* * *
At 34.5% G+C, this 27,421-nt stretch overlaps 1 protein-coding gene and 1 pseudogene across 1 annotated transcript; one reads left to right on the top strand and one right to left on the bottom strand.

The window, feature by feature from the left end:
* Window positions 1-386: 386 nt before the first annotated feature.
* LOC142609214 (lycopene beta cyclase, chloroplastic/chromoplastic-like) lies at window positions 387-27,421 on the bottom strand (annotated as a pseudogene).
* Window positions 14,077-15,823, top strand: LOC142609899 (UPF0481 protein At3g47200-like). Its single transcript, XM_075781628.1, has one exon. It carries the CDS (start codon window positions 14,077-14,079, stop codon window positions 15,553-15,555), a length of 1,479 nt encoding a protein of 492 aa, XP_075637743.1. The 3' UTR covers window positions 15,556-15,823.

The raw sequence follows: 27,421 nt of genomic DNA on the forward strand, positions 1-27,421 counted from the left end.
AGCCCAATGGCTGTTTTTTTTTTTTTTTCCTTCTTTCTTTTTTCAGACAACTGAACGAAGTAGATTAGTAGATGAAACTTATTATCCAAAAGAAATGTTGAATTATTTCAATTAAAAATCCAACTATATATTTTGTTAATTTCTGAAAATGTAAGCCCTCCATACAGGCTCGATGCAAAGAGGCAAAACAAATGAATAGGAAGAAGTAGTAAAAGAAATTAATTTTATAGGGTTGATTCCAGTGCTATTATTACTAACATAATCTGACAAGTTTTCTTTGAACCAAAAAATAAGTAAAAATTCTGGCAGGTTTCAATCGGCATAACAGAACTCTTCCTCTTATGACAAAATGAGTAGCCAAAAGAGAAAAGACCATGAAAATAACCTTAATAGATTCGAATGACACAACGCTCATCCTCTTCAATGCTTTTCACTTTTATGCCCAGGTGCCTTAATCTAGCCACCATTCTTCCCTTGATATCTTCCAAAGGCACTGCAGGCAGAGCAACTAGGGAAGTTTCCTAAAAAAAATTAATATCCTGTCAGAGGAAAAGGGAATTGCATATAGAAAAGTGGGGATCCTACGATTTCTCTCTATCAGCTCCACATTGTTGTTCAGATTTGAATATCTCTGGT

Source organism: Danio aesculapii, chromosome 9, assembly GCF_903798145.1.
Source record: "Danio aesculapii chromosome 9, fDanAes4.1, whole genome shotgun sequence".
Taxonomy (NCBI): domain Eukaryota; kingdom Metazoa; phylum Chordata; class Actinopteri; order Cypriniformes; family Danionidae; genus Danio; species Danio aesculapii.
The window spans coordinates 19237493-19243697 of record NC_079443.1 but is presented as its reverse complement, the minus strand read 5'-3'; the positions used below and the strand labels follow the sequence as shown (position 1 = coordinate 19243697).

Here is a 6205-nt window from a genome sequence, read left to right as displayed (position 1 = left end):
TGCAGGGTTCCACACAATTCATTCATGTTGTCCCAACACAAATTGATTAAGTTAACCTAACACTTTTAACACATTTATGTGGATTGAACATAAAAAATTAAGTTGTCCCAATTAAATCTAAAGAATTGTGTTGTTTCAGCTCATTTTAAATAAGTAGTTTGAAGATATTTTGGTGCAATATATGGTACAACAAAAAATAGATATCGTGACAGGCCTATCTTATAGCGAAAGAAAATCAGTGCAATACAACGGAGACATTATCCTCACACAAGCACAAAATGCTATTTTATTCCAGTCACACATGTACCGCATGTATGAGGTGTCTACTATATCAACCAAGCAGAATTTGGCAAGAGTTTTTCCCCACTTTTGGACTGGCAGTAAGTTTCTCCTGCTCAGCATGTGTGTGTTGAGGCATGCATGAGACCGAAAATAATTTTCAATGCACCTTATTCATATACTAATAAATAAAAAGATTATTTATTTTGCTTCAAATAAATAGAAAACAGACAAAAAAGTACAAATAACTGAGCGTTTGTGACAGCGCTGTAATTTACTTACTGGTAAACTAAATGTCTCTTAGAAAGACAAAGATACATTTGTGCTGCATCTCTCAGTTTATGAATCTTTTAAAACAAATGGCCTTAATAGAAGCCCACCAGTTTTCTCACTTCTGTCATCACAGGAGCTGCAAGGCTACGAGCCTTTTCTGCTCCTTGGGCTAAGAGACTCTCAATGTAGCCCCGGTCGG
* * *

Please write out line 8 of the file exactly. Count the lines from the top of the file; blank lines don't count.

Source organism: Danio aesculapii, chromosome 9, assembly GCF_903798145.1.